Today I Made: Vegan Lemon Bars

Hey there everyone! If you’re seeing this, it means you’re on catherineandcranberries.com – that’s right, catherineandcranberries.wordpress.com is no more, and we’ve moved on to bigger and better things! I decided to invest in my own domain, which was only possible because so many of you have shown your support, which I’m very grateful for.


Now that I’m back at home (at last!) I can really get back into making all sort of delicious foods, the first being these vegan lemon bars or cookies. The recipe is based on another favourite biscuit that I make often, but substituting for plant-based ingredients. 

Today’s recipe is one I created myself, and is accompanied by a video! It’s been a while since I filmed and edited anything, but it’s something to look forward to on Catherine and Cranberries as I hope to be able to put together more in the future.



Ingredients:

Bars:

  • 1/2 cup coconut oil
  • 3/4 cup brown sugar
  • 1 tablespoon lemon zest
  • 1 tablespoon lemon juice
  • 2 cups flour
  • 1 teaspoon baking soda (bicarbonate of soda)
  • 3 tablespoons almond milk

Glaze:

  • 1 tablespoon lemon juice
  • 1 tablespoon almond milk
  • 5 tablespoons icing sugar

Method:

First, you’re going to start by creaming the coconut oil and the brown sugar. Add the lemon zest and the lemon juice to this mixture.

Sift the flour and baking soda into the wet ingredients, and mix until a crumbly mixture forms. Add the almond milk, and combine, using your hands to help it form into a dough.

Wrap the dough in cling film and chill it in the fridge for ten minutes.

Use this time to make the glaze by combining the ingredients and mixing thoroughly. 

Press the mixture into a lined baking tray and bake for sixteen minutes. Let it cool completely before icing it. 

Here is the nutritional information for this bake! 

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Morning Coffee: Trying to manage time at university

Hello! Before we get into today’s post, the first of my Morning Coffee series, I just wanted to say thank you for all the views and support this past month! I actually decided to purchase a domain – so goodbye to catherineandcranberries.wordpress.com, and welcome to catherineandcranberries.com!

Morning Coffee is a new series that I’m starting on my blog as an excuse for long, rambly chats about all sorts of topics. Buckle up, today we’re talking about time (mis)management and how to work on improving it, even just a little bit.

After spending a whole year doing half my assignments well in advance, and the other half at unearthly hours of the morning just before the hand-in time, I think I now have some authority on the topic of dealing with time, especially at university. I am in no way good at time management, but I have managed to hand in pretty much everything on time. Pretty much.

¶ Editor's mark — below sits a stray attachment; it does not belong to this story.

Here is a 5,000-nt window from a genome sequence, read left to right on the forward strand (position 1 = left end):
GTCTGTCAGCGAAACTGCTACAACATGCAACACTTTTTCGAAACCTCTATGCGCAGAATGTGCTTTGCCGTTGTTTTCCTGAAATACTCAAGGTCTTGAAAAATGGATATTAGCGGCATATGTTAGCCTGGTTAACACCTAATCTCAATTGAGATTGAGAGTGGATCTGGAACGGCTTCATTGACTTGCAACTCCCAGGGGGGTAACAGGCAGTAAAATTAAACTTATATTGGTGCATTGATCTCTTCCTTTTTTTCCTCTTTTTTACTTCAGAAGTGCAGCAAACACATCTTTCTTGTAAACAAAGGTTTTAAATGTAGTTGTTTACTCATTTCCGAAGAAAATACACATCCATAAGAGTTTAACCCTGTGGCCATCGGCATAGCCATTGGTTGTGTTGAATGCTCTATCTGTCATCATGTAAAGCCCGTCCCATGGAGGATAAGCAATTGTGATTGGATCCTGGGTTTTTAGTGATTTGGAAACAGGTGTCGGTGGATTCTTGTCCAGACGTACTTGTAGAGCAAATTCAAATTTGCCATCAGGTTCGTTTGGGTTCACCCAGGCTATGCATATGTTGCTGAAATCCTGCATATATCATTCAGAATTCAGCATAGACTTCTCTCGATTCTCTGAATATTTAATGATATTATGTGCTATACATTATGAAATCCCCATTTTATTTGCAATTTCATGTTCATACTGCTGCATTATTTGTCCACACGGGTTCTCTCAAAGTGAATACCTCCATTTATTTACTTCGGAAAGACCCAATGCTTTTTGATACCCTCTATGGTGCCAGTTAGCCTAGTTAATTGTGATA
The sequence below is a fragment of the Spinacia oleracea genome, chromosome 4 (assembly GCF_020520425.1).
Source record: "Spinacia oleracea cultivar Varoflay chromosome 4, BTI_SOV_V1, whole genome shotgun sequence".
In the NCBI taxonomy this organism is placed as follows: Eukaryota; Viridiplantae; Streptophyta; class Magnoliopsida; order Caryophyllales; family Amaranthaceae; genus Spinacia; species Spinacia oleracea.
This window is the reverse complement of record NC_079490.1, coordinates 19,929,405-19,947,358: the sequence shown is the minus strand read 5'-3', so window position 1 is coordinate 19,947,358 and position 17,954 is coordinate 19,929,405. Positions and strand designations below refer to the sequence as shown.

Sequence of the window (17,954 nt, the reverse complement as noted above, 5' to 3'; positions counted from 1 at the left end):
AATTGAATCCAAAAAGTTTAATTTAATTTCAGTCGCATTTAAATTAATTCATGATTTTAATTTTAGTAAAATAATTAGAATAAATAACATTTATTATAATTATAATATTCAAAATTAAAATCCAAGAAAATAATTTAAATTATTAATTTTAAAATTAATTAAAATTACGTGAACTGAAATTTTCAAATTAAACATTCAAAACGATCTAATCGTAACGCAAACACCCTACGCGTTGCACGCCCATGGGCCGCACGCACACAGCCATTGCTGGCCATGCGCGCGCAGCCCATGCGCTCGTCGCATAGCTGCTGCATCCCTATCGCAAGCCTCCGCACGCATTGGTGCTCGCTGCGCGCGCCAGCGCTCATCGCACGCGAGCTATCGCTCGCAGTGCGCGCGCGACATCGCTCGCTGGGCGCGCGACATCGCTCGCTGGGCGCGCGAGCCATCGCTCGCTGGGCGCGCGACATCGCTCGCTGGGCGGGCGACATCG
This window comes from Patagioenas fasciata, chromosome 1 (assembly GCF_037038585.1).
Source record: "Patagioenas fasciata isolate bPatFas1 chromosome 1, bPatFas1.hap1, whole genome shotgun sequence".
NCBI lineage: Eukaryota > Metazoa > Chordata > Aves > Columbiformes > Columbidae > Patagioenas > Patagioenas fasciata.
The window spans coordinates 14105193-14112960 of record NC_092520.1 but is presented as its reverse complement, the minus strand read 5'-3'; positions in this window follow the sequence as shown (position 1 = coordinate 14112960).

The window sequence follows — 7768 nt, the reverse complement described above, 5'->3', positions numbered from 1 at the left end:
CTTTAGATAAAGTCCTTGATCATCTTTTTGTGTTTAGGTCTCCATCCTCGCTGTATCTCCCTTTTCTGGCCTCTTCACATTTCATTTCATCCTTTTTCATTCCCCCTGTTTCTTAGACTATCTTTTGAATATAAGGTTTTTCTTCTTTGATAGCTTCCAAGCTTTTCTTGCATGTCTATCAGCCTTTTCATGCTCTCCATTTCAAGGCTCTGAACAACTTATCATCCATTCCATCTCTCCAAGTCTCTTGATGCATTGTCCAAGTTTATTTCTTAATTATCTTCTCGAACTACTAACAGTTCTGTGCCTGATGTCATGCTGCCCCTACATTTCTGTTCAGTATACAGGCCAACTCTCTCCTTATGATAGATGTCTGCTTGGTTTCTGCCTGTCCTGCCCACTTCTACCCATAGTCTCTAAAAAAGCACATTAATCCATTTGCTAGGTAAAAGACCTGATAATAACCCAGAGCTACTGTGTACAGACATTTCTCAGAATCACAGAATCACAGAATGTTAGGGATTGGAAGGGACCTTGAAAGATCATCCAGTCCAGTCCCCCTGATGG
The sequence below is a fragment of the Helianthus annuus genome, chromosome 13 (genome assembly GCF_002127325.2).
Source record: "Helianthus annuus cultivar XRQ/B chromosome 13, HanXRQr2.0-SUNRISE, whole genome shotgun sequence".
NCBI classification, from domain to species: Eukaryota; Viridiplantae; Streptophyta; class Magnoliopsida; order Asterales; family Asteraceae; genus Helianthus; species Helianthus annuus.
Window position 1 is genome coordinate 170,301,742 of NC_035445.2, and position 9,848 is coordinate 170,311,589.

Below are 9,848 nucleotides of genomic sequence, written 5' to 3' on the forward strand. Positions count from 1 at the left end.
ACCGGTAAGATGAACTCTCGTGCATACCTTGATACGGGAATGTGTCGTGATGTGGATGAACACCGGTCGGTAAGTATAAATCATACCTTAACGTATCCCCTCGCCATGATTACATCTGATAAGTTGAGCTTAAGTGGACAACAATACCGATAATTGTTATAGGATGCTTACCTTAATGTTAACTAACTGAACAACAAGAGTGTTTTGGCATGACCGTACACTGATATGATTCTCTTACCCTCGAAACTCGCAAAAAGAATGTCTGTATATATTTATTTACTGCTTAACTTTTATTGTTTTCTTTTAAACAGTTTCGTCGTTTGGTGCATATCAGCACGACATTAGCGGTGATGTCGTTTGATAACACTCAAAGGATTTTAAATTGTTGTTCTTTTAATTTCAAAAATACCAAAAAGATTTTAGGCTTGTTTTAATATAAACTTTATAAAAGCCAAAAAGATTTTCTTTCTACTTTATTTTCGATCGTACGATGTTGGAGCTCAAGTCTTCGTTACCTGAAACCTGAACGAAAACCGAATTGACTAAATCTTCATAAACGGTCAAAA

During primary school and high school, it was a lot easier to really maintain a proper routine. Unfortunately, the university day doesn’t finish at 2:45pm every day with three hours to do homework before dinner. My parents always made sure that I did my homework as soon as I came home, and it quickly became a habit. It didn’t necessarily work every time, especially as the workload increased, but most of the time I had everything under control. Now, it’s completely different – I have classes at all different times of day, sometimes with an hour or two in between, and finish at 5:00pm most days.

One: Aim for ten hours of work for each class

My university suggests spending ten hours per week on each course, including the time spent in lectures. I actually made little colour coded checklists for every week so that I can mark off every hour I spend on each class. I’ve made a much prettier version of this checklist that you can download here. You can download it from my Google Drive, print it out and use it to help you keep track of your time (all you need is four highlighters and a pen). I found it especially helpful for taking note of which classes I didn’t spend as much time on, and how my time was distributed. This really helped me because I was able to make sure that I was dedicating time to all of my classes. Ten hours may seem like a lot, but for me, at least three of those hours were spent in lectures, and another hour in a tutorial, leaving five or six hours minimum for working on assignments and essays. Obviously some weeks you’re going to have to spend more than ten hours on a particular class, but I think it was really helpful having a minimum number of hours to aim for.